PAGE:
Potential Upside

The upside of ICER providing manufacturers with insight into clinical trial design is that manufacturers may be able to better meet the needs of payer customers earlier. Payers have been frustrated with launches of expensive new products where the overall value to the healthcare marketplace is unknown. Payers react in these situations by placing restrictive criteria on the drug, which slows uptake by complicating access for patients and providers. Manufacturers similarly may be blindsided by payer management tactics upon releasing a product that has met FDA requirements for approval and received the backing of providers but now is stonewalled. ICER analyses have added further difficulties for manufacturers when new drug launches can be met by a press release announcing that the price is far too high. Many manufacturers can recount a launch where they were defending their new product’s price rather than promoting its clinical merits. If manufacturers better understand cost-effectiveness in the clinical trial phase, they may realize opportunities to capture data that cost-effectiveness stakeholders want to see, potentially easing the access environment.

The Challenge For Those Conducting Clinical Trials

For manufacturers and contract research organizations (CROs) conducting clinical trials, the challenge will be in learning about new endpoints related to cost-effectiveness, incorporating these endpoints into studies, and capturing the data for analysis later. The data that payers and cost-effectiveness stakeholders are looking for may be similar to the data currently being captured, though there are important differences. For a cholesterol drug, the FDA may be interested in impact on LDL and heart attack; the payer, meanwhile, may be interested in whether the patient is hospitalized (and for how long), visits the emergency department, uses supportive care medications due to adverse events, or needs additional therapies. Capturing costs associated with these endpoints would be an additional bonus. The result is that manufacturers and CROs will need to undergo a shift in their thinking when considering cost-effectiveness. As the shift from volume to value continues, it will be a change all healthcare stakeholders need to make.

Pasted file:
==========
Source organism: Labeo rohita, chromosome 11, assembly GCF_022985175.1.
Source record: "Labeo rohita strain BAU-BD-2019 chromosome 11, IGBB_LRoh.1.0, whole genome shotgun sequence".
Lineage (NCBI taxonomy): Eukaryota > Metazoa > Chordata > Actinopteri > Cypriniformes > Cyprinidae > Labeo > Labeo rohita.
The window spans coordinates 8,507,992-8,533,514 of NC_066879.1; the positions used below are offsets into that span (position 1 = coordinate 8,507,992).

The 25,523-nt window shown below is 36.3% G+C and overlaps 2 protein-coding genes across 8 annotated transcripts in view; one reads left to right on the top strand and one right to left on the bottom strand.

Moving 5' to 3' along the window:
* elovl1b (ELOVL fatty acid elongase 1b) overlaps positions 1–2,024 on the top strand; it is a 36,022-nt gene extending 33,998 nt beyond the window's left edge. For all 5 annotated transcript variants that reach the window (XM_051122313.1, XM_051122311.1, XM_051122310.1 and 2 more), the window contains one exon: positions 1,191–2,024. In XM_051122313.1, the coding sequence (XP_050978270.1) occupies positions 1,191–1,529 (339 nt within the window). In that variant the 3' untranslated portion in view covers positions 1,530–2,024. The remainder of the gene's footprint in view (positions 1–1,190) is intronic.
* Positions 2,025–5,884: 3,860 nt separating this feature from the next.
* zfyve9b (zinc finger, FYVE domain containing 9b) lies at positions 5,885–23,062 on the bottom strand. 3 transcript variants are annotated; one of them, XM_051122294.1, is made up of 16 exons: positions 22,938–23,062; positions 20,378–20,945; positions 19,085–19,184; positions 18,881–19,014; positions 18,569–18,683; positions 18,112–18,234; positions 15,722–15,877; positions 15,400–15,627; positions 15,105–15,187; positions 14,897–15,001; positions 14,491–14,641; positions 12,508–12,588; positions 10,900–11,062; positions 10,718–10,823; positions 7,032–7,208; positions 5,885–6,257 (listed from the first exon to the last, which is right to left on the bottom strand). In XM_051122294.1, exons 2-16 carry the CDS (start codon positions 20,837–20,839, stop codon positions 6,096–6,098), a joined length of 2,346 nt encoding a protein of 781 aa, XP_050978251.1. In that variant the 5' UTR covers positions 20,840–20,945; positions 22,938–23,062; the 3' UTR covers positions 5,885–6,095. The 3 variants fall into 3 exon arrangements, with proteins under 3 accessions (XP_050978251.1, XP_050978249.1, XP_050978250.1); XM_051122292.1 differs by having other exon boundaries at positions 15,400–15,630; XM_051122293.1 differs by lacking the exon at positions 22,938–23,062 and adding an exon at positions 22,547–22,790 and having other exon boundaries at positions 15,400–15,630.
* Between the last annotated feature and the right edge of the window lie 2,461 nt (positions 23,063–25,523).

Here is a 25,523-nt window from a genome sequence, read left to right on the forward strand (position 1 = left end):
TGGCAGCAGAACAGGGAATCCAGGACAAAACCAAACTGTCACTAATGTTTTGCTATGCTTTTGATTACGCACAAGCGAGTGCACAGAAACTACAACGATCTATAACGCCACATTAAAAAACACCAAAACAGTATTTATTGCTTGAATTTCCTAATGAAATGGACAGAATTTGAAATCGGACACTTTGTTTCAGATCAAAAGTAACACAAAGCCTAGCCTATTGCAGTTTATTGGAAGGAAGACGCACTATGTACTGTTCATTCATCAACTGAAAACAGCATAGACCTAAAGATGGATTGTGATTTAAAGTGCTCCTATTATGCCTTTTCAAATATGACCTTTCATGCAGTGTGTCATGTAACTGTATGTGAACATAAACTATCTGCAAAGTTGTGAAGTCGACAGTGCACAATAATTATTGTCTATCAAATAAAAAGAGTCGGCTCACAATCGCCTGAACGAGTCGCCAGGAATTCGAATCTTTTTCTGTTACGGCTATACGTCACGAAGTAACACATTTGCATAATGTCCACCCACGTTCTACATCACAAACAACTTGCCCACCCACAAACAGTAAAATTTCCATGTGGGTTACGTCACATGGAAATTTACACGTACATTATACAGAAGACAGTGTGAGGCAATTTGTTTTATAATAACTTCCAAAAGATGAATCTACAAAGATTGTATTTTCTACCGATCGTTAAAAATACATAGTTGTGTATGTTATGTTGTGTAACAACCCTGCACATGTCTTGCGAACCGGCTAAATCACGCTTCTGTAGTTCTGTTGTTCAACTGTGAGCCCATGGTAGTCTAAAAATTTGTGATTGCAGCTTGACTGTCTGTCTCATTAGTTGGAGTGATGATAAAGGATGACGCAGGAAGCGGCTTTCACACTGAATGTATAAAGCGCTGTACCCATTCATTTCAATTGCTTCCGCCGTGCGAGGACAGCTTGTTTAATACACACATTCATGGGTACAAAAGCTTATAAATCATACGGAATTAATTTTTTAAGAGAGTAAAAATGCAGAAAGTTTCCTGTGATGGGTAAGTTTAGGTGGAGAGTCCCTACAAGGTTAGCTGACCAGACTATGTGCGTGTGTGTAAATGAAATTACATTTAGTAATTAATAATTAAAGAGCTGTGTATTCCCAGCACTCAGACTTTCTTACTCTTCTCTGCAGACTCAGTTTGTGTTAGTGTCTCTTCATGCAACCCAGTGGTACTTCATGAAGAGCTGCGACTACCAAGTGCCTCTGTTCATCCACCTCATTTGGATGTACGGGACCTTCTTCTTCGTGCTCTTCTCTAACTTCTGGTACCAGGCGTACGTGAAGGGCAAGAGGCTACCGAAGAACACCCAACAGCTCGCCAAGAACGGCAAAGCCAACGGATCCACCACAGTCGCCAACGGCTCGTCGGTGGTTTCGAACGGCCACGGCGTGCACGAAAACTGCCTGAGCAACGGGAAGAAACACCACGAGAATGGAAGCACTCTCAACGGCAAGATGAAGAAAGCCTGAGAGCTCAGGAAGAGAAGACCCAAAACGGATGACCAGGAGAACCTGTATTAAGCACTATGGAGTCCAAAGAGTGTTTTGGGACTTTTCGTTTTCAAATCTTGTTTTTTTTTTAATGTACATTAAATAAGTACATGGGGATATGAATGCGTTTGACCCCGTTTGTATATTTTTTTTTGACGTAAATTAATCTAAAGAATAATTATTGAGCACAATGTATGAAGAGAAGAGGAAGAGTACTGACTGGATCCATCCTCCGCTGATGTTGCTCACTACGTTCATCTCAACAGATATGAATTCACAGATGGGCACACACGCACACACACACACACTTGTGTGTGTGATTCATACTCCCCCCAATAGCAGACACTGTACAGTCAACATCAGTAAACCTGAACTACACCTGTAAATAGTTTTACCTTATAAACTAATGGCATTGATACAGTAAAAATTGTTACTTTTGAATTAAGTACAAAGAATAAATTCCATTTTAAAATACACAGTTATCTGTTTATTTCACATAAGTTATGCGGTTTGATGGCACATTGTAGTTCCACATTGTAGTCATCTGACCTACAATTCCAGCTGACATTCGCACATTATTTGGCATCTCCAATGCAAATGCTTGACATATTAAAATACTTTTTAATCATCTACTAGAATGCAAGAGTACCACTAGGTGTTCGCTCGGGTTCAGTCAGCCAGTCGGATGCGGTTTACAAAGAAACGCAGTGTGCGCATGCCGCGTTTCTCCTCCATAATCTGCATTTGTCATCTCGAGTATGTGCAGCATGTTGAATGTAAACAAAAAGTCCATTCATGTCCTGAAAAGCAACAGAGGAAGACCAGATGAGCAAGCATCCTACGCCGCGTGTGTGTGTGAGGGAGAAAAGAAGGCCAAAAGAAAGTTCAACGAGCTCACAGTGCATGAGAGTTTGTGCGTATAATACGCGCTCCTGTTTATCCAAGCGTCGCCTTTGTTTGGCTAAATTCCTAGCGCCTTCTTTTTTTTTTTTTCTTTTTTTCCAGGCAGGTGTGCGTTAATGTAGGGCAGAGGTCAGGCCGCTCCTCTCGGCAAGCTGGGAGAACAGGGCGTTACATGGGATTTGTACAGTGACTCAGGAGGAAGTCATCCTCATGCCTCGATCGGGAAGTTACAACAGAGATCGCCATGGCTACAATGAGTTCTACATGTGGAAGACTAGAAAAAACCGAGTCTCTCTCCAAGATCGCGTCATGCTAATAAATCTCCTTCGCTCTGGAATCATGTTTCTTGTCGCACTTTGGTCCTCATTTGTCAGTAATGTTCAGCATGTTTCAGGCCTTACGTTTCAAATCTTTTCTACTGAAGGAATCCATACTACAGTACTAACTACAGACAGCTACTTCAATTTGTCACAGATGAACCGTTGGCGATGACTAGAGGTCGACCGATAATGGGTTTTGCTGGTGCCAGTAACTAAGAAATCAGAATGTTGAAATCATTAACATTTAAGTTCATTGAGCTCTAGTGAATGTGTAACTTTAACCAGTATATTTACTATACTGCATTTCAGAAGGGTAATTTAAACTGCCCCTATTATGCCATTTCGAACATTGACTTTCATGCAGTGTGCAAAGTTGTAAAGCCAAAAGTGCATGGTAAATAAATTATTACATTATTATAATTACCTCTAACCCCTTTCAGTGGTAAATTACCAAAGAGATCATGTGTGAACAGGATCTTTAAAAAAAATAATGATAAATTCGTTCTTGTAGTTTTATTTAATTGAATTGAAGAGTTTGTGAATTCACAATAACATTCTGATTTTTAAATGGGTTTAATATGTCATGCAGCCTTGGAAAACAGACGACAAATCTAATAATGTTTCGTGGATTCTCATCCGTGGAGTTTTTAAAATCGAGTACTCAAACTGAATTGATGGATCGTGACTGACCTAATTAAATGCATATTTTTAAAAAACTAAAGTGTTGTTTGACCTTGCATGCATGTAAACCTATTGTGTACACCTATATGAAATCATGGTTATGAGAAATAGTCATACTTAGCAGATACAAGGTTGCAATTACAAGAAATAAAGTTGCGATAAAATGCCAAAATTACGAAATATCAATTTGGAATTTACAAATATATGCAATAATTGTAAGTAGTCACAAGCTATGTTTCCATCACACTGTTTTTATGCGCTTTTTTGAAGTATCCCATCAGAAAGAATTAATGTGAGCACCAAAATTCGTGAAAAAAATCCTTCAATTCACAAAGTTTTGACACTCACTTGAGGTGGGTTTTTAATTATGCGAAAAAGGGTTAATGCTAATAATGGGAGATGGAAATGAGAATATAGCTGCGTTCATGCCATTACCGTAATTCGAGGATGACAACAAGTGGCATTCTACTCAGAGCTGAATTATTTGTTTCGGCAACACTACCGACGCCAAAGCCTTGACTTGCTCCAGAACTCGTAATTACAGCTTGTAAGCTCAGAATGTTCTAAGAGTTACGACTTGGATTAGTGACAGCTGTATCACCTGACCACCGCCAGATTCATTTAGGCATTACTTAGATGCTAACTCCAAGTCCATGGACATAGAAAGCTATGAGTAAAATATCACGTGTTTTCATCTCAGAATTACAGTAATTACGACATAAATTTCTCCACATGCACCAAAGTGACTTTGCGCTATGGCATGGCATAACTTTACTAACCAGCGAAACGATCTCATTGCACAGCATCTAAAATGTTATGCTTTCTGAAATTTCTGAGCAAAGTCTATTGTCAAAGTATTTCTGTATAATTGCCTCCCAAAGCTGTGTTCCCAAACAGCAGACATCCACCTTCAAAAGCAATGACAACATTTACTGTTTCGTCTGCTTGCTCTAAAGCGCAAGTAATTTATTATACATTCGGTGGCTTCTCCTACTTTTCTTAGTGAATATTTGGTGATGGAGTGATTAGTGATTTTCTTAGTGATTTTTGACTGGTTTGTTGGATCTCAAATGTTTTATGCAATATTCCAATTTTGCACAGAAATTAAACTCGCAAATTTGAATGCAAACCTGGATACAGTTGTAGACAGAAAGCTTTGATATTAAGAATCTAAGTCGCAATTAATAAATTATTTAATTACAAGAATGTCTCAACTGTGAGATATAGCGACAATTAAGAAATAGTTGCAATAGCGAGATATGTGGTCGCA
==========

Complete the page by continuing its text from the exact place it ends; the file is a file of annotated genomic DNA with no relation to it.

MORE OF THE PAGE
ICER’s rising profile in the payer landscape has been aided by its funding scheme and impartiality. Advising manufacturers on clinical trial design represents a challenge and an opportunity for ICER. If ICER moves forward, it will need to take steps to ensure its cost-effectiveness assessments stay rigorous and impartial while minimizing the perception of bias. From a manufacturer’s point of view, a greater understanding of how to show cost-effectiveness is a desirable goal.


  1. Hale C. ICER weighs plan to offer trial design advice to pharma companies, for a price. FierceBiotech. Published October 16, 2018. Accessed October 30, 2018.
  2. Fleischman W, Agrawal S, King M, et al. Association between payments from manufacturers of pharmaceuticals to physicians and regional prescribing: cross sectional ecological study. BMJ. 2016;354:i4189.
  3. ICER. Funding sources. Updated January 2018. Accessed October 30, 2018.

About The Author:

Jeremy Schafer, Pharm.D., MBA, is senior VP of specialty solutions at Precision for Value. In this role, he is responsible for enterprise leadership on specialty strategy across the payer team organization and integration with other enterprise groups, including health economics and outcomes research, provider marketing, access and analytics, and media outreach. He has more than 10 years of experience in specialty pharmacy programs and networks, pharmacy and therapeutics committee processes and review, fee schedule management, and pharmacy benefit migration. Before joining Precision, Schafer served as a corporate account manager for Grifols. He also spent over seven years at Prime Therapeutics, where he held a variety of leadership roles in formulary, utilization management, and specialty pharmacy.